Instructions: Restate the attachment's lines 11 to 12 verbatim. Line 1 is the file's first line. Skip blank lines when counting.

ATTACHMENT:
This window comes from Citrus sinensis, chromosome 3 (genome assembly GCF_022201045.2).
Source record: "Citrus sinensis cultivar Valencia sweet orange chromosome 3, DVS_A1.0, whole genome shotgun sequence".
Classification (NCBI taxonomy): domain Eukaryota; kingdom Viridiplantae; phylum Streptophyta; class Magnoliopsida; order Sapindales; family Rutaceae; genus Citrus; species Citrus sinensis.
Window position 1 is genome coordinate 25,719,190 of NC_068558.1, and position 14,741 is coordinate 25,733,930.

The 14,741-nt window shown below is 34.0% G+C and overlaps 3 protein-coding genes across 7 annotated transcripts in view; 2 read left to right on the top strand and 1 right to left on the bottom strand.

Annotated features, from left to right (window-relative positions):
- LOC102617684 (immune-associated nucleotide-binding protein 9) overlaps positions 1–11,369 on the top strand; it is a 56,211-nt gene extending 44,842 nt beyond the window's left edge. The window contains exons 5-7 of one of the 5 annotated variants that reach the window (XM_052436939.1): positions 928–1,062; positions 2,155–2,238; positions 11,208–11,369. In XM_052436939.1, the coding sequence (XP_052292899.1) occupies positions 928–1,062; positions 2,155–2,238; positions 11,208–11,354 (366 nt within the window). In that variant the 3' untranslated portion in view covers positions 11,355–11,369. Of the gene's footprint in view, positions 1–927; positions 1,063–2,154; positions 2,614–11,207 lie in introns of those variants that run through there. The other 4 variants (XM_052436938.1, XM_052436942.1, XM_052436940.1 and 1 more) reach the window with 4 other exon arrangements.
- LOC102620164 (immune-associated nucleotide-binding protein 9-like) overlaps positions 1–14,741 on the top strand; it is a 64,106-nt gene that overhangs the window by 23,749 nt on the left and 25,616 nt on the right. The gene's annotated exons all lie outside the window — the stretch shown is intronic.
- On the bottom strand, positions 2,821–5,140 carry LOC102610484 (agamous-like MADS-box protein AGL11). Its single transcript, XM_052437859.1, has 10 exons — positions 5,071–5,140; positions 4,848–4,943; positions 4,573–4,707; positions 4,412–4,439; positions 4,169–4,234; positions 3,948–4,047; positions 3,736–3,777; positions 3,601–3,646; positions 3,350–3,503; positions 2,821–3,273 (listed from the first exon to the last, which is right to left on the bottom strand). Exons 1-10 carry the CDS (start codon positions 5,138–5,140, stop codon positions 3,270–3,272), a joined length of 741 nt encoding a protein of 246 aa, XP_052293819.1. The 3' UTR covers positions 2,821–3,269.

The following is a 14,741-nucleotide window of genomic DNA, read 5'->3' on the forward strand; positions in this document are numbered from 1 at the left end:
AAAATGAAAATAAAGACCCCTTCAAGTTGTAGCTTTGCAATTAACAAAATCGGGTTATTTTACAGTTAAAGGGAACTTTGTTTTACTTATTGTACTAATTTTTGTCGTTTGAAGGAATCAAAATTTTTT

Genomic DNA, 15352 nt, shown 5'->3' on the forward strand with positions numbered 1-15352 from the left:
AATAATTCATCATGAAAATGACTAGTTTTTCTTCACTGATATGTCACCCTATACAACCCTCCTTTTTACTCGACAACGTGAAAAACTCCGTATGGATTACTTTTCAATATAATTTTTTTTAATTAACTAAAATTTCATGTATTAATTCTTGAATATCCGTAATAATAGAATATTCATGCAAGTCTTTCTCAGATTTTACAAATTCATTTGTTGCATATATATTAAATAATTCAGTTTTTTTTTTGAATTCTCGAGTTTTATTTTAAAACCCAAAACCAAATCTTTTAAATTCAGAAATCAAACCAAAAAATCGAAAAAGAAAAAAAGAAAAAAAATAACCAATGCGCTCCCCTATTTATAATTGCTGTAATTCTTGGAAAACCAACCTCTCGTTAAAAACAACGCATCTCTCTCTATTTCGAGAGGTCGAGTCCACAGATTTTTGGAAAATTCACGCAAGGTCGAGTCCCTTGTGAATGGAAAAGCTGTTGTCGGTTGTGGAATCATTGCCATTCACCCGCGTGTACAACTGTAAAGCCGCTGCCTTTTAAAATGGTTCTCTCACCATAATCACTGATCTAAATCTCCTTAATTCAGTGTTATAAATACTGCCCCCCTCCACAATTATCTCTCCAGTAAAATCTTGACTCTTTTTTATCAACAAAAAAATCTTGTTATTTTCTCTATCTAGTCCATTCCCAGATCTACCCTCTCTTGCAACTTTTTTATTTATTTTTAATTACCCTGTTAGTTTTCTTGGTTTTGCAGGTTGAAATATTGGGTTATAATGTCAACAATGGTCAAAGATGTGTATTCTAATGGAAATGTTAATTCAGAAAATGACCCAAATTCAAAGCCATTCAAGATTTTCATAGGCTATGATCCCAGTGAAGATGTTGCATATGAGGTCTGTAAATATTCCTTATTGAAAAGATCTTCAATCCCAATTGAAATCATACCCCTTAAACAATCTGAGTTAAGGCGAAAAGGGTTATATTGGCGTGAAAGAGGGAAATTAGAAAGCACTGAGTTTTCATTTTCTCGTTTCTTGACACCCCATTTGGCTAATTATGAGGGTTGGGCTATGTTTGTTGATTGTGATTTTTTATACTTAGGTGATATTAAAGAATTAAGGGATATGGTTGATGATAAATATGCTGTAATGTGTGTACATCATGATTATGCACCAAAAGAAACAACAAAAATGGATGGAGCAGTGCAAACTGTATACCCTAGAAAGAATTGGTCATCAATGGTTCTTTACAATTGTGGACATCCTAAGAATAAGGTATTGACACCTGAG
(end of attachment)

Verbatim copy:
AAAATGAAAATAAAGACCCCTTCAAGTTGTAGCTTTGCAATTAACAAAATCGGGTTATTTTACAGTTAAAGGGAACTTTGTTTTACTTATTGTACTAATTTTTGTCGTTTGAAGGAATCAAAATTTTTT

Genomic DNA, 15352 nt, shown 5'->3' on the forward strand with positions numbered 1-15352 from the left: